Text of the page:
As an extra help, and perhaps a pointer to the US experience, Statistics Canada cut by 250,000 acres to 3.12m acres the forecast for Canadian plantings.

December corn added 0.9% to $4.47 a bushel, outperforming the old crop July lot, which added 0.25 cents to $4.43 a bushel.

Reverse for soybeans

For soybeans, however, the seed company data has been less bullish for prices, with DuPont saying its sales had beaten expectations.

Soybeans can be sown later than corn, meaning that difficult spring planting conditions can fuel a jump to the oilseed from the grain.

That may have happened in Canada too, where the estimate for plantings was hiked by 319,000 acres to 5.59m acres, up 24% year on year.

New crop November soybeans tumbled 1.4% to $12.28 a bushel, underperforming the old crop July lot, which lost 0.4% to $14.32 a bushel.

It also knocked a big dent in the new crop soybean:corn ratio, cutting it to 2.75:1 from a figure above 2.8:1.

'Not had any outstanding yields'

Wheat, seen as less likely to see any kind of shock from Monday's reports, ploughed something of its own furrow, continuing to recover on ideas of winter wheat setbacks, in terms of rains compromising quality and slowing combines.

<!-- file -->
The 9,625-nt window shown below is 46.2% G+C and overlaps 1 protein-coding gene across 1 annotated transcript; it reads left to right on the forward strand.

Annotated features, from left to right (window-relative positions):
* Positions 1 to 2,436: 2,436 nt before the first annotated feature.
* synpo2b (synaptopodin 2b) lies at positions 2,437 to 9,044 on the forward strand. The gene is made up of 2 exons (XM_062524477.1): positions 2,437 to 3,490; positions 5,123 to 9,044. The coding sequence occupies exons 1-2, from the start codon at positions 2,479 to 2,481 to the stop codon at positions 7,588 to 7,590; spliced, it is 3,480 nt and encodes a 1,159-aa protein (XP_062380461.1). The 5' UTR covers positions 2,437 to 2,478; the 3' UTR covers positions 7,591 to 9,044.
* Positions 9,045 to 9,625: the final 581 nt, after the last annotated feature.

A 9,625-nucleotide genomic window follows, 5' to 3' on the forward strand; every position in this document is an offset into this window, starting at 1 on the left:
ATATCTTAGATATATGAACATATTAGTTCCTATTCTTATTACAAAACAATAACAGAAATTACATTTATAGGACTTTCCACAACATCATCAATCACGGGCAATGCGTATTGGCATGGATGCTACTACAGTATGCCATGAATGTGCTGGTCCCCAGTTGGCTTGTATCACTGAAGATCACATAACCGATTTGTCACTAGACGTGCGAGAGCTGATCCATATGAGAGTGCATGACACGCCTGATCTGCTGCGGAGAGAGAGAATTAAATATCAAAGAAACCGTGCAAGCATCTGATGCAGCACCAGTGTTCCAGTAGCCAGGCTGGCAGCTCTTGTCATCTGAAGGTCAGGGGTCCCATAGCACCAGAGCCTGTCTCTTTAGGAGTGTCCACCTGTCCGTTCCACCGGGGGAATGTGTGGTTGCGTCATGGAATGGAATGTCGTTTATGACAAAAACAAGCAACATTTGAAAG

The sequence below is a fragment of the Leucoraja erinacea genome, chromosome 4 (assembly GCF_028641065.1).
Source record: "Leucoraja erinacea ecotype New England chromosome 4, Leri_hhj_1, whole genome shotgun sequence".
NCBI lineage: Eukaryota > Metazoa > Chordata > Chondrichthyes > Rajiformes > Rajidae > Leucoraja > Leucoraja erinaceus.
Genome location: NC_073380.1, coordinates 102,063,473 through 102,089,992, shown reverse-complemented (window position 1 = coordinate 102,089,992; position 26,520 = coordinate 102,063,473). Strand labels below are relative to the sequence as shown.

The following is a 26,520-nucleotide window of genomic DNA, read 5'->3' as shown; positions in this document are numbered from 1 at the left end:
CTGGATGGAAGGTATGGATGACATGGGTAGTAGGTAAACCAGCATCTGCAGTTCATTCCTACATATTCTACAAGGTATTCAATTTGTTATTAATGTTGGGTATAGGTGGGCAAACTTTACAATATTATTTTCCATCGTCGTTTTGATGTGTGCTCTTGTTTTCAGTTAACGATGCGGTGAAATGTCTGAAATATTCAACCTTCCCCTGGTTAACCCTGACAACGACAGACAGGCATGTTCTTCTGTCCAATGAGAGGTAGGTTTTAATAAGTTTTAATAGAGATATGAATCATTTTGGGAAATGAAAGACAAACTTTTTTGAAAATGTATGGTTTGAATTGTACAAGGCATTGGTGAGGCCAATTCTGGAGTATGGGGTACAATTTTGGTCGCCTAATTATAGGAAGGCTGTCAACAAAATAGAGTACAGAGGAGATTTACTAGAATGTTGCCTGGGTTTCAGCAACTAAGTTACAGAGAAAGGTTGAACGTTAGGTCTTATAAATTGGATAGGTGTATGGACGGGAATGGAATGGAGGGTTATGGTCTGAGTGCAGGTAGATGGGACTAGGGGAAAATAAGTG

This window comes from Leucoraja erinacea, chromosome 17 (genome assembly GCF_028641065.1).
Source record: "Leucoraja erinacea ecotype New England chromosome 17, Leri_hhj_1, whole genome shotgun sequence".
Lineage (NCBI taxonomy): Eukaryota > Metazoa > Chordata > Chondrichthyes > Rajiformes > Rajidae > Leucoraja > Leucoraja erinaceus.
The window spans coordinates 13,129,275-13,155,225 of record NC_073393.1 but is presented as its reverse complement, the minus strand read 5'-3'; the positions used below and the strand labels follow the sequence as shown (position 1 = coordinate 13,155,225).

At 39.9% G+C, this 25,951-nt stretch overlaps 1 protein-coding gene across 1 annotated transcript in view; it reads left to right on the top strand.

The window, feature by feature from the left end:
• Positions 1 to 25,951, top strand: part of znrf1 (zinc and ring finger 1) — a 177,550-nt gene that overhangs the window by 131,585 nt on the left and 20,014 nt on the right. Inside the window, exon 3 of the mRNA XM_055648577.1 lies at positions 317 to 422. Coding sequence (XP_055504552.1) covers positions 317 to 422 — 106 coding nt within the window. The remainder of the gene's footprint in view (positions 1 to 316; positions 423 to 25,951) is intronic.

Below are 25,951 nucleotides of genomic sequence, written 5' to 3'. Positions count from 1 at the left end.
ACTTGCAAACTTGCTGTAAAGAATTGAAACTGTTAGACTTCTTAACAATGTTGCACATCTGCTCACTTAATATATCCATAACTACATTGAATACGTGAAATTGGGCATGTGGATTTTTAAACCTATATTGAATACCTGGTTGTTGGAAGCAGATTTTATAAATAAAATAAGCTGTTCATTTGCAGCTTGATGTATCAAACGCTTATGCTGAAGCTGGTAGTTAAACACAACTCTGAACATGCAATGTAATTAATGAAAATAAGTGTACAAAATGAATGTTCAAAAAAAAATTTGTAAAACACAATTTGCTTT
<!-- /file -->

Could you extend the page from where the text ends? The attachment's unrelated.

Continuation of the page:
"Harvest progress in Kansas continues to be significantly slowed because of continued rain showers," US Wheat Associates said in a harvest report, talking in particular of the hard red winter wheat variety traded in Kansas City.

While quality is starting to improve, as harvest spreads from the southern Plains areas worst affected by drought for much of the growing season, yields remain soft, at 0-50 bushels per acre (0.3 to 3.4 tonnes per hectare).

At Rice Dairy, Jerry Gidel said: "We knew that yields were going to be bad in many areas. The poor yield figures are not a surprise.

"But what we have not seen is the yields of 75-100 bushels per acre you would normally see in parts of Kansas. We have not had any outstanding yields."

Quality deterioration

For soft red winter wheat, US Wheat Associates reported some decline in quality factors from the early harvest, with protein averaging 9.7%, a fraction below the 2013 final result, and 1,000 kernel weight down to 31.4 grammes from 33.5 grammes last year.

Furthermore, there was "a significant decrease this week in falling number value from samples harvested after the rain in Arkansas".

The falling number is the measure of the extent of kernels which have started turning protein into starch, as often happens after rain onto ripe crop, but a threat to milling quality.

Price rises

Chicago soft red winter wheat for September closed up 1.5% at $5.93 a bushel.

Kansas City hard red winter wheat for September added 1.2% to $7.22 a bushel, returning back over its 10-day, 20-day and 200-day moving averages.

In Europe, Paris wheat added 0.5% to E187.75 a tonne for November delivery, helped by Chicago, but also supported by FranceAgriMer data showing the condition of the French soft wheat crop, while still strong, now rated behind that a year ago.

London wheat for November edged 0.3% higher to £137.60 a tonne.